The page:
In the election of 18 May 2011 no party obtained a majority; ICOSA won three seats while the ANC and the DA won two each. ICOSA and the ANC formed a coalition to govern the municipality.[8]

The election of 3 August 2016 left the party composition of the council unchanged. The DA and ANC councillors formed a coalition to govern without ICOSA,[9] but DA national leadership said that the coalition had not been authorized.[10] In March 2017 the ANC recalled its councillors to put an end to the coalition.[11] However the mayor has not been recalled despite the national ANC structures stating that this would happen. A motion of no confidence in the mayor and speaker of the municipality was put forward in August 2017. The motion failed with the DA and ANC in the municipality against the motion, leaving the ANC mayor Magdalene Barry in power.[12] The Democratic Alliance spokesperson on local government stated that the party would side with the ANC in order to keep the Independent Civic Organisation away from the public purse. This follows forensic evidence detailing financial misconduct that amounted to more than R14 million under Jeffrey Donson's tenure. [13]

Election results[edit]

The following table shows the results of the 2016 election.[14][15][16]

Party Votes Seats
Ward List Total % Ward List Total
Independent Civic Organisation 4,889 4,949 9,838 48.1% 2 1 3
Democratic Alliance 2,735 2,889 5,624 27.5% 1 1 2
African National Congress 2,168 2,227 4,395 21.5% 1 1 2
Independent 316 316 1.5% 0 0 0
Economic Freedom Fighters 125 137 262 1.3% 0 0 0
Total 10,233 10,202 20,435 4 3 7
Valid votes 10,233 10,202 20,435 98.5%
Spoilt votes 151 156 307 1.5%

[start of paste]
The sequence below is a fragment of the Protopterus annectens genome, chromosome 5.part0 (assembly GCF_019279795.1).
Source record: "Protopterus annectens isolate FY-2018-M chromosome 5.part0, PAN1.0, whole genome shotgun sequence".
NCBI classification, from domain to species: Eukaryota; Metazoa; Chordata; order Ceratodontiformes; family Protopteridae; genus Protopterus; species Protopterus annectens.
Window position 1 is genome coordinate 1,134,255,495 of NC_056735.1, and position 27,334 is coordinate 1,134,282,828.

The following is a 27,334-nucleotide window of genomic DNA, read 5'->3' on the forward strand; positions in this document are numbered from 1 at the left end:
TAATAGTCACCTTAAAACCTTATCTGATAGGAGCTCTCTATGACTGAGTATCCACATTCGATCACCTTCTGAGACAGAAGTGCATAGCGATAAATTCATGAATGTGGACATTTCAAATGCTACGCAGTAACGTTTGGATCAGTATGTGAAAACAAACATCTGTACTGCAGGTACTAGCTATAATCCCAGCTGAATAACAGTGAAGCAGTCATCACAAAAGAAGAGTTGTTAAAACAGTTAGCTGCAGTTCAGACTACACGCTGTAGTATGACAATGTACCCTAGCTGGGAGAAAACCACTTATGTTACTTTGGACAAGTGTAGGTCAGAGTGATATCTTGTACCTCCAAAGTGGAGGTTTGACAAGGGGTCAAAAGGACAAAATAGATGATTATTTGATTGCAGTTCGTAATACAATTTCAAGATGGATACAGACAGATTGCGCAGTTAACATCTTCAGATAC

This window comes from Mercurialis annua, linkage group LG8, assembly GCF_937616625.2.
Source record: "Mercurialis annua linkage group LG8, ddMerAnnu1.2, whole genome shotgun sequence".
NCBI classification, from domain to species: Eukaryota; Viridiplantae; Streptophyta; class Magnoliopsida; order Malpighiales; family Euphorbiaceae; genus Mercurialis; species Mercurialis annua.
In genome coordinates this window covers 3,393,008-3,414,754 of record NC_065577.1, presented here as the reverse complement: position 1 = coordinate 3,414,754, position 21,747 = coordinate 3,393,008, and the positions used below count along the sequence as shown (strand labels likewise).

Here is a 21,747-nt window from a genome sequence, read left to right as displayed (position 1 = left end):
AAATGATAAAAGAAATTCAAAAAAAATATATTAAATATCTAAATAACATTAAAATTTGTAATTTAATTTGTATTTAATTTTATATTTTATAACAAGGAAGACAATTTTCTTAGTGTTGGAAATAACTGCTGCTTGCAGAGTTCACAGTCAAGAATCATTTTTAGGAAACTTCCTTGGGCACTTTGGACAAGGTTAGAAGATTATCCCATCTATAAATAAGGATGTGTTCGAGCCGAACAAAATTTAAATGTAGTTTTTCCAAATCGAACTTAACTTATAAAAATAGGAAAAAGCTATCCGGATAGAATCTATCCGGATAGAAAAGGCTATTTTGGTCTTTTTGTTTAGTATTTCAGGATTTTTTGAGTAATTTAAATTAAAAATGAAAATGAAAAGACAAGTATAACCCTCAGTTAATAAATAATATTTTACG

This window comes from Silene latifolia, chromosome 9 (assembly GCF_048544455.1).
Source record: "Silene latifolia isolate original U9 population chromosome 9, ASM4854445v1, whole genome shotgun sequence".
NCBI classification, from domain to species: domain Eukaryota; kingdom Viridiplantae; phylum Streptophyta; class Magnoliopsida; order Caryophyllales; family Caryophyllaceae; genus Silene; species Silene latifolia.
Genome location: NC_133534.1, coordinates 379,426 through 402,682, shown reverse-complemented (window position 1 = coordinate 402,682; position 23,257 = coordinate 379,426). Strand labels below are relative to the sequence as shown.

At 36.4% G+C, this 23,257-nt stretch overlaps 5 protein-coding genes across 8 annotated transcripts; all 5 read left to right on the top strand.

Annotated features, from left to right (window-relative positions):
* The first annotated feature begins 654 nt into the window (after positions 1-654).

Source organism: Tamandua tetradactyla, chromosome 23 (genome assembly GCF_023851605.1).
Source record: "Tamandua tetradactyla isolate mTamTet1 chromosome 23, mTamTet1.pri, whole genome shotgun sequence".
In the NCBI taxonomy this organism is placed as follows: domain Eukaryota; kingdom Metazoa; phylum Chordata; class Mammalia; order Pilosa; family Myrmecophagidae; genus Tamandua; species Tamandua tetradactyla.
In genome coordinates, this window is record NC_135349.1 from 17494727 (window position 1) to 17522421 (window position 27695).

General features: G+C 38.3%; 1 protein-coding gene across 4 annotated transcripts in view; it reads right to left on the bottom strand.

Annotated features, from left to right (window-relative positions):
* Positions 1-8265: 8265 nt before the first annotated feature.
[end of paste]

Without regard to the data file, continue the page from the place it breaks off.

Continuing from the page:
Total votes cast 10,384 10,358 20,742
Voter turnout 10,394
Registered voters 14,735
Turnout percentage 70.5%

The local council sends one representative to the council of the Garden Route District Municipality. As of February 2017 that councillor is a representative of the DA.[17]


  1. ^ "Contact list: Executive Mayors". Government Communication & Information System. Archived from the original on 14 July 2010. Retrieved 22 February 2012.
  2. ^ a b c "Statistics by place". Statistics South Africa. Retrieved 27 September 2015.
  3. ^ "Statistics by place". Statistics South Africa. Retrieved 27 September 2015.
  4. ^ "Kannaland Local Municipality". Census 2011.
  5. ^ Sum of the Main Places Ladismith and Nissenville from Census 2011.
  6. ^ Die Burger June 8 2011 (in Afrikaans)
  7. ^ Die Bruger June 8 2011 (in Afrikaans)
  8. ^ "Political composition of councils" (PDF). Western Cape Department of Local Government. August 2012. Retrieved 17 August 2012.
  9. ^ Le Roux, Ilze-Marie (17 August 2016). "DA, ANC vote out Icosa in Kannaland municipality". EWN. Retrieved 4 June 2017.
  10. ^ du Plessis, Carien (18 August 2016). "DA to discipline Kannaland councillors". News24. Retrieved 4 June 2017.
  11. ^ de Villiers, James (9 March 2017). "ANC recalls Kannaland mayor to end coalition with DA". News24. Retrieved 4 June 2017.
  12. ^ Dentlinger, Lindsay (10 August 2017). "No Confidence Motion to Remove Kannaland speaker, mayor fails". Eyewitness News. Retrieved 12 August 2017.
  13. ^ Dentlinger, Lindsay (11 August 2017). "DA ANC Councillors to Stand Together in Kannaland". Eyewitness News. Retrieved 12 August 2017.
  14. ^ "Results Summary – All Ballots: Kannaland" (PDF). Electoral Commission. Retrieved 4 June 2017.
  15. ^ "Seat Calculation Detail: Kannaland" (PDF). Electoral Commission. Retrieved 4 June 2017.
  16. ^ "Voter Turnout Report: Kannaland" (PDF). Electoral Commission. Retrieved 4 June 2017.
  17. ^ "Political composition of councils February 2017" (PDF). Western Cape Department of Local Government. February 2017. Retrieved 4 June 2017.

External links[edit]